MOTION FOR A RESOLUTION on freedom of expression and assembly in Egypt
15.7.2014 - (2014/2728(RSP))
pursuant to Rule 135 of the Rules of Procedure
Marietje Schaake, Alexander Graf Lambsdorff, Izaskun Bilbao Barandica, Marielle de Sarnez, Jean-Marie Cavada, Charles Goerens, Louis Michel, Frédérique Ries, Ramon Tremosa i Balcells on behalf of the ALDE Group
See also joint motion for a resolution RC-B8-0007/2014
European Parliament resolution on freedom of expression and assembly in Egypt
The European Parliament,
– having regard to its previous resolutions, in particular that of 6 February 2014 on the situation in Egypt,
– having regard to its resolution of 15 November 2012 on a digital freedom strategy in EU foreign policy,
– having regard to its resolution of 13 June 2013 on the freedom of press and media in the world,
– having regard to the statements by Vice-President / High Representative Catherine Ashton on Egypt and in particular her remarks after the Foreign Affairs Council meeting of 23 June 2014 concerning the sentences against Al Jazeera journalists and the death sentences against more than 180 people in Minya,
– having regard to the statements by United Nations Secretary-General Ban Ki-moon and High Commissioner for Human Rights Navi Pillay on 23 June on the jail sentences to several journalists and the confirmation of death sentences against several Muslim Brotherhood members and supporters,
– having regard to the EU-Egypt Association Agreement of 2001, which entered into force in 2004, strengthened by the Action Plan of 2007, and to the Commission’s progress report on its implementation of 20 March 2013,
– having regard to the Constitution of Egypt, drafted by the Constitutional Committee and adopted by referendum on 14 and 15 January 2014,
– having regard to Egyptian Law 107 on the Right to Public Meetings, Processions and Peaceful Demonstrations of 24 November 2013,
– having regard to the International Covenant on Civil and Political Rights of 1966, to which Egypt is a party,
– having regard to the Universal Declaration of Human Rights of 1948,
– having regard to Rule 122 of its Rules of Procedure,
A. whereas on 23 June 2013 20 Egyptian and foreign journalists, including three Al-Jazeera journalists - Australian Peter Greste, Canadian-Egyptian Mohamed Fahmy and Egyptian Baher Mohamed, and in absentia the Dutch Rena Netjes- were given between seven and ten year jail sentences; whereas they were accused of "falsifying news" and of belonging to or assisting a terrorist cell; whereas journalists are being locked up and branded criminals or "terrorists" simply for doing their jobs; whereas Rena Netjes was falsely accused of working for Al Jazeera;
B. whereas according to numerous witnesses several irregularities and examples of ineptitudes during the trial proceedings were observed; whereas in 12 sessions, the prosecution failed to produce a single shred of solid evidence linking the journalists to a terrorism organization or proving they had "falsified" news footage;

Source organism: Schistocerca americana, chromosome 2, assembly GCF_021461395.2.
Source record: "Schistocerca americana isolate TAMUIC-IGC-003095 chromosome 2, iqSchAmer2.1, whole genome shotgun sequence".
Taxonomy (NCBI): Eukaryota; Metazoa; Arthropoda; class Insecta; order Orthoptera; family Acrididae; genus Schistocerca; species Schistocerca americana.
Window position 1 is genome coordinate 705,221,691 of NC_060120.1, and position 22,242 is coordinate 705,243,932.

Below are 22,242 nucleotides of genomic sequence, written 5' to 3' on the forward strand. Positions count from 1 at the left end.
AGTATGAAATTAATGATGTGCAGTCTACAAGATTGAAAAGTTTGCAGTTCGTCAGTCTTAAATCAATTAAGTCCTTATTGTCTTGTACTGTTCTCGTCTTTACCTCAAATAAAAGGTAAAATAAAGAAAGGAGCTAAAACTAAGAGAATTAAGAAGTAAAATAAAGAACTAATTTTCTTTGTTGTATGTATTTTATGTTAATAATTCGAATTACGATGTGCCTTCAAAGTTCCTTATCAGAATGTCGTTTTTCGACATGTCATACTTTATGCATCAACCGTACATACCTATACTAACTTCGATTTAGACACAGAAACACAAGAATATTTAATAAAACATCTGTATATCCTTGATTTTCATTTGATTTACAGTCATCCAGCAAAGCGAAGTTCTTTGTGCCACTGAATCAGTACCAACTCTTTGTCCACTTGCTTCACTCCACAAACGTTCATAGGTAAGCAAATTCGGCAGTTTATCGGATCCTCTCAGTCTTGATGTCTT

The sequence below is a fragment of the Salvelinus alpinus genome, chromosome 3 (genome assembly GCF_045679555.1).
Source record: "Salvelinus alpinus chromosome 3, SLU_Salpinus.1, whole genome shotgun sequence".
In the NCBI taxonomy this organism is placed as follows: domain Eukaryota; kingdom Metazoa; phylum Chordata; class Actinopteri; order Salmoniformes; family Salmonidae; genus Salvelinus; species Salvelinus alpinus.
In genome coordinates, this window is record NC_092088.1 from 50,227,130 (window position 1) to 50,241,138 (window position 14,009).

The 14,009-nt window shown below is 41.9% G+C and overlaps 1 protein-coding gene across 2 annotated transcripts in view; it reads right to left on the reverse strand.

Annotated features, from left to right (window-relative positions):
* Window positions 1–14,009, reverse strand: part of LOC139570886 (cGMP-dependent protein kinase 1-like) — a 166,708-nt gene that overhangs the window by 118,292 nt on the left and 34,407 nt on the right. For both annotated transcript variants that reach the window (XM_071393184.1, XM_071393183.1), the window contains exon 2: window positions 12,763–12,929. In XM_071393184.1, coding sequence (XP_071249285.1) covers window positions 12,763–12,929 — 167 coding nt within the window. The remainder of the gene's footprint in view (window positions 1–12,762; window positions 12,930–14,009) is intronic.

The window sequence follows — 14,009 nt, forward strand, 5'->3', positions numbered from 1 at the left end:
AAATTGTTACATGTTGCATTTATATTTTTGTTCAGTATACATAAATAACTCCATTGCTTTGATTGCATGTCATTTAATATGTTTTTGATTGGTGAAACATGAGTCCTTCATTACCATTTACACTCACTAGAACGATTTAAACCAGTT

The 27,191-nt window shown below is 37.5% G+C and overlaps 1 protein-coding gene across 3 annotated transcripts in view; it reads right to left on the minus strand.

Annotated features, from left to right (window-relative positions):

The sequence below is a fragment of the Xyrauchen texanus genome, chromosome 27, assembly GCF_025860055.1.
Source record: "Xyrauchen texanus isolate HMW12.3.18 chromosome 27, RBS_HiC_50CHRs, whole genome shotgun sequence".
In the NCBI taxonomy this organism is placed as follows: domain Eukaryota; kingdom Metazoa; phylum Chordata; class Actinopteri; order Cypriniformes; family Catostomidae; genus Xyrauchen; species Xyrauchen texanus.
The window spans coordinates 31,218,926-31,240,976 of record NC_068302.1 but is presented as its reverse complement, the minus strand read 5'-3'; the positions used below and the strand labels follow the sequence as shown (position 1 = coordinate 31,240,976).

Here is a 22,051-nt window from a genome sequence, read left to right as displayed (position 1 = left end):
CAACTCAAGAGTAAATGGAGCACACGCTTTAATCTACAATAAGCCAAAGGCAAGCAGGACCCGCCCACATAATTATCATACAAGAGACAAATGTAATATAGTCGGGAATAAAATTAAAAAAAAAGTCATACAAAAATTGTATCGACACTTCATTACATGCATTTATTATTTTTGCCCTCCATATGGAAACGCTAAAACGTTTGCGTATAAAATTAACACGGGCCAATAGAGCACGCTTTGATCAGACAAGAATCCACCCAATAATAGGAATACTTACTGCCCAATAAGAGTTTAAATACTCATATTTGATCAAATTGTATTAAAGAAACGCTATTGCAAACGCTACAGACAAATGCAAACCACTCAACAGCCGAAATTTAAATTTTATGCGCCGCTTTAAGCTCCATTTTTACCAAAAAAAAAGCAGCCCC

C. whereas press, media, and digital freedoms have been repeatedly and increasingly under attack from the Egyptian government; whereas journalists and news outlets, social media and the internet have been attacked or been censored;
D. whereas freedom of the press and media are vital elements for democracy and an open society and as such,
E. whereas the article 19 of International Covenant on Civil and Political Rights, ratified by Egypt in 1982, states that "Everyone shall have the right to hold opinions without interference. Everyone shall have the right to freedom of expression; this right shall include freedom to seek, receive and impart information and ideas of all kinds, regardless of frontiers, either orally, in writing or in print, in the form of art, or through any other media of his choice";
F. whereas violence, incitement and harassment against political opponents, journalists, civil society and minorities has further increased during the last months; whereas many political and civil society activists, including Alaa Abdel Fattah, Mohamed Abdel from the Egyptian Centre for Economic and Social Rights, the well-known political and human rights activist Mahinour El-Masry, and Ahmed Maher and Ahmed Douma, leaders of the April 6 movement were arbitrarily arrested and convicted over the past months; whereas many of those detained were rounded up solely for peacefully exercising their rights to free assembly, association and expression;
G. whereas Law 107 on the Right to Public Meetings, Processions and Peaceful Demonstrations of 24 November 2013 provoked widespread and strong criticism in Egypt and beyond; whereas Vice-President / High Representative Catherine Ashton, in her statement of 23 December 2013, said this law was widely seen as excessively limiting freedom of expression and assembly; whereas peaceful protests were dispersed and many protesters were arrested and detained under this law over the past months;
H. whereas in September 2013 the Egyptian interim authorities banned the Muslim Brotherhood, imprisoned its leaders, seized its assets, silenced its media, and criminalised its membership; whereas on 21 June an Egyptian court confirmed the death sentences for 183 Muslim Brotherhood members and supporters, including Mohamed Badie, convicted in an earlier mass trial; whereas these sentences are the latest in a string of prosecutions and court proceedings that have been rife with procedural irregularities and in breach of international law;
I. whereas recent judicial practices cast serious doubts on the independence of the judicial system and on its ability to ensure accountability; whereas particularly those sentences resulting in the imposition of the death penalty risk to undermine prospects for long-term stability in Egypt;
J. whereas the rule of law, fundamental freedoms and human rights, as well as social justice and a higher standard of living for citizens, are crucial dimensions of the transition towards an open, free, democratic and prosperous Egyptian society; whereas independent trade unions and civil society organisations have a crucial role to play in this process, and free media form a crucial part of society in any democracy; whereas Egyptian women continue to be in a particularly vulnerable situation in the current period of political and social transition in the country;